The blue light poured from his screen as he typed his confession. The guilt was already fully consuming him. It illuminated everything in the room they shared. Her pillow next to his, the picture of them on the wall, and his fingers typing furiously on the keyboard below.
The blue light was reflected back at him in one of his cat’s eyes, which startled him for just a moment. He thought it was her. He thought she was already home. He turned his head back to the screen and continued typing. He needed it to be finished by the time she arrived.
The blue light from the moon illuminated the field they first made love in, on the blanket she now had wrapped around her shoulders. As they walked along, he asked her why they just couldn’t go back to the days where they would drive off into this field and make love for hours. She tried to explain the burdens of life, work and family, but he was too distraught and guilty to understand. They kept walking.
“Do you remember this tree?” he asked her, pointing to the gnarly old oak with their initials carved in the trunk?
“Yes, but that doesn’t change anything,” she replied.
“I told you I was sorry, what more can I do?” he pleaded.
“I…I don’t know if there is anything you can do,” she stammered, “Bringing me out here isn’t going to change what has happened.”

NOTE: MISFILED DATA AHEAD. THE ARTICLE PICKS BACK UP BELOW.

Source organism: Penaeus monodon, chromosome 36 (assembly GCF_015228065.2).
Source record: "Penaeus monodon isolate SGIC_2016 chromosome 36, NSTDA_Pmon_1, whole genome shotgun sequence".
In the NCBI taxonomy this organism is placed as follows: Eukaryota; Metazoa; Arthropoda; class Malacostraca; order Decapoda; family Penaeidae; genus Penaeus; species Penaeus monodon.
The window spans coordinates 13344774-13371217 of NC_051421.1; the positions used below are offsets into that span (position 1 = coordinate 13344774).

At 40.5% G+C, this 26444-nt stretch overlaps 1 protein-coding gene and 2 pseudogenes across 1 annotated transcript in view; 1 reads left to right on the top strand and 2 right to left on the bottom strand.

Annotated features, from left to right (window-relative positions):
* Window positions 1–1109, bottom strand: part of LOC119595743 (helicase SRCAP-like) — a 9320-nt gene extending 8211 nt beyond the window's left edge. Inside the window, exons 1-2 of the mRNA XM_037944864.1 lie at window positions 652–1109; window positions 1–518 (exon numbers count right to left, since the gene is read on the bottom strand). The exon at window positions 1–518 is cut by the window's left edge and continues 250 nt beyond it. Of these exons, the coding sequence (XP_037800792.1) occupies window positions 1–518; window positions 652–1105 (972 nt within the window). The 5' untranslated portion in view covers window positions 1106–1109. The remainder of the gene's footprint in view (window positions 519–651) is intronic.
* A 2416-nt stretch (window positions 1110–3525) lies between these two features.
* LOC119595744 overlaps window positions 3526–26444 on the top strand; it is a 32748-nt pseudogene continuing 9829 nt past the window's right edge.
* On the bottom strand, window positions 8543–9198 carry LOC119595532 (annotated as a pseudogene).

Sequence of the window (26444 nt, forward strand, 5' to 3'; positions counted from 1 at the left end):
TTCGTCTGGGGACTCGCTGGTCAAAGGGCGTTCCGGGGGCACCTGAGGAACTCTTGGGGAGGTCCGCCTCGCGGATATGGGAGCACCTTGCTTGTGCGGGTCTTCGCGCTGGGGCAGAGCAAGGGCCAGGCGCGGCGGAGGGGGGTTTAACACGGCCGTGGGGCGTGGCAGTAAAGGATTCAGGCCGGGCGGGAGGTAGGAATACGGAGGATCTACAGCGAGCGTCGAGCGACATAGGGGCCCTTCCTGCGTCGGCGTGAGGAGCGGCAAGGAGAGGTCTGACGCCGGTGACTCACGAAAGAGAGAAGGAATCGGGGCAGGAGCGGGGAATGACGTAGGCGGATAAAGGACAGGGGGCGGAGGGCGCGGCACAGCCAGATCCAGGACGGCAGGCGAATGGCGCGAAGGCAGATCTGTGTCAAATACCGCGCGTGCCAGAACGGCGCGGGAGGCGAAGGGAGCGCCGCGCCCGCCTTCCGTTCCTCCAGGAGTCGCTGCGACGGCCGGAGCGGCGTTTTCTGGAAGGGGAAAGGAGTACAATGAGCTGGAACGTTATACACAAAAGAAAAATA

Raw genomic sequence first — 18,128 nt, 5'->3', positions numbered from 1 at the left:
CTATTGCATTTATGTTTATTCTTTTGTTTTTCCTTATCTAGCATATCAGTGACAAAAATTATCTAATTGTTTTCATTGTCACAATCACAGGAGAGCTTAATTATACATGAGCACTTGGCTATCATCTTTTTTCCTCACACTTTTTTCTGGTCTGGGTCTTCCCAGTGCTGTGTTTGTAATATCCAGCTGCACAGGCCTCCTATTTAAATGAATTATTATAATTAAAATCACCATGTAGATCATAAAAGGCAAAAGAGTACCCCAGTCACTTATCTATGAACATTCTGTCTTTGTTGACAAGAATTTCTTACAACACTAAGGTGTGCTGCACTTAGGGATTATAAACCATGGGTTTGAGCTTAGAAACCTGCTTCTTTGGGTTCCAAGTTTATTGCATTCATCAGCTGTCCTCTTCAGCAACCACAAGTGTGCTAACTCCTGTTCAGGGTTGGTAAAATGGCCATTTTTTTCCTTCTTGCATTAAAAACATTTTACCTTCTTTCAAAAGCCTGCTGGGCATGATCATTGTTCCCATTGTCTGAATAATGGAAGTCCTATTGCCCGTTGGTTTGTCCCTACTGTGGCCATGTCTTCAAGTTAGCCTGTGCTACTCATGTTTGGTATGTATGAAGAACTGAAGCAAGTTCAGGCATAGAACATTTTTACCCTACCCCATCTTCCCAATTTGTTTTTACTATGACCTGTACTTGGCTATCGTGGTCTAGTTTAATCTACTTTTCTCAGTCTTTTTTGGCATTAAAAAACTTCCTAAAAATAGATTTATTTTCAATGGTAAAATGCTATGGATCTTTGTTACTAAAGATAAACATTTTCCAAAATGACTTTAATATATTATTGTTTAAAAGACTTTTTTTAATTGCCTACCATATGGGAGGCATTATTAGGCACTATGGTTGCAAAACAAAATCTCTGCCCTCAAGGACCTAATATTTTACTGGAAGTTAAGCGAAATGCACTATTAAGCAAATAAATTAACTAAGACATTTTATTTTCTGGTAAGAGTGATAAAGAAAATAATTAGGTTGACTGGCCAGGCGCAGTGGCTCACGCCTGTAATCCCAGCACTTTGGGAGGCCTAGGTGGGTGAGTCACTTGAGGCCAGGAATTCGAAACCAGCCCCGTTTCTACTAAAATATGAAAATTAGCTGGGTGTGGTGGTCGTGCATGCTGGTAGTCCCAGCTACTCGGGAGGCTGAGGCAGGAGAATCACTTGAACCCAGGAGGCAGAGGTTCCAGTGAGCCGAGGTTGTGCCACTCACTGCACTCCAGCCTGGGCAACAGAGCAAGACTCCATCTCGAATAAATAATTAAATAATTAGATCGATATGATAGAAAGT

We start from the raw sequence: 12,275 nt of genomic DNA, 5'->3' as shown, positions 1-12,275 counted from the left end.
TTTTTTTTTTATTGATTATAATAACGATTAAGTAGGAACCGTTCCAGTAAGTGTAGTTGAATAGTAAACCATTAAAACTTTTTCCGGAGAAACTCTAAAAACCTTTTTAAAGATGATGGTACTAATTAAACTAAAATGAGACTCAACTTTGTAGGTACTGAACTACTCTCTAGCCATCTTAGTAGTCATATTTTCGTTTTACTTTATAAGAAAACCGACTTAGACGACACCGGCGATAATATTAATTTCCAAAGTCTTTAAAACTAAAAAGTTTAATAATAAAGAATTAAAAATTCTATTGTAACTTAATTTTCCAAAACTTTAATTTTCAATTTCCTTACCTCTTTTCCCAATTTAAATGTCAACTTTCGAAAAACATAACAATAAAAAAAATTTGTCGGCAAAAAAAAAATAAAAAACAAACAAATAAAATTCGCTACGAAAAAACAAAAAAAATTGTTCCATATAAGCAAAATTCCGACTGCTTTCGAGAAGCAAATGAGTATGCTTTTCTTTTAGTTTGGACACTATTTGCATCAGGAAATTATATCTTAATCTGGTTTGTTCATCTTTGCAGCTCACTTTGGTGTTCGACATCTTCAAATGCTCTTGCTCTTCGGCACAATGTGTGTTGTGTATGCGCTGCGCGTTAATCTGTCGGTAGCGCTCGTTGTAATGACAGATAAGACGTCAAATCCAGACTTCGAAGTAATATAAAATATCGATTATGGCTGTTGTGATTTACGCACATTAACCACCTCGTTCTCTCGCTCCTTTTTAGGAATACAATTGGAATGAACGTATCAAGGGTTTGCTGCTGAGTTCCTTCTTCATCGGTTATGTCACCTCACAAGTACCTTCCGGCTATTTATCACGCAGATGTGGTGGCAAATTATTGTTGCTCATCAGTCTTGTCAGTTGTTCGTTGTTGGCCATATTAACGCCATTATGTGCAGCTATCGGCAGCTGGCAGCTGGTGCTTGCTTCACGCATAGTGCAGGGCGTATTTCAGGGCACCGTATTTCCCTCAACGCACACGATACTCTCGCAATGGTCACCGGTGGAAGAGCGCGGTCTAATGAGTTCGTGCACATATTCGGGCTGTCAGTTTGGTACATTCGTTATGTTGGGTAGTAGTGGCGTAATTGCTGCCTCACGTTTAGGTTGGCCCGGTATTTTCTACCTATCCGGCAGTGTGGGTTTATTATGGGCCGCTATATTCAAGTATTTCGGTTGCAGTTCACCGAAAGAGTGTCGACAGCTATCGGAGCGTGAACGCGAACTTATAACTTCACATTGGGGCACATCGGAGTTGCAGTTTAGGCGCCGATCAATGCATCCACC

She was right, nothing could change what he had done. He knew his world was crumbling around him. He knew that he could have tried harder to close the distance that had grown between them over so many years. He knew that bringing her to this spot would not make up for what he had done. He knew it was over.
He told her to lay the blanket down. She reluctantly did, and he lay down on it. He told her to join him, just one last time. He told her to put her head on his chest, like she used to. She did. At that moment, tears began to stream down her face. She looked up at him with her doe eyes, and his mind immediately drifted back to when they were just starting out and she would look up at him with her head on his chest crying; as he comforted her from all of the trials that face young lovers. He fought back the urge to cry himself.
They lay there for about an hour, him holding her, her looking up at him.
His phone notification sounded. His scheduled post had gone out to his social media accounts.
“I’m sorry,” he said a final time as he pulled the trigger of the gun he had been holding on her since he forced her to take a walk with him in the blue light of the moon on the field.
He lifted her bloody head off of his chest, took off his clothes and wrapped them and her up in the blanket. He carried the bundle and dropped it into the grave he had dug on the other side of the tree, and shoveled the dirt over his love. He grabbed the backpack full of clothes hanging from the tree limb, put them on, grabbed his new identification, and headed out into the blue light.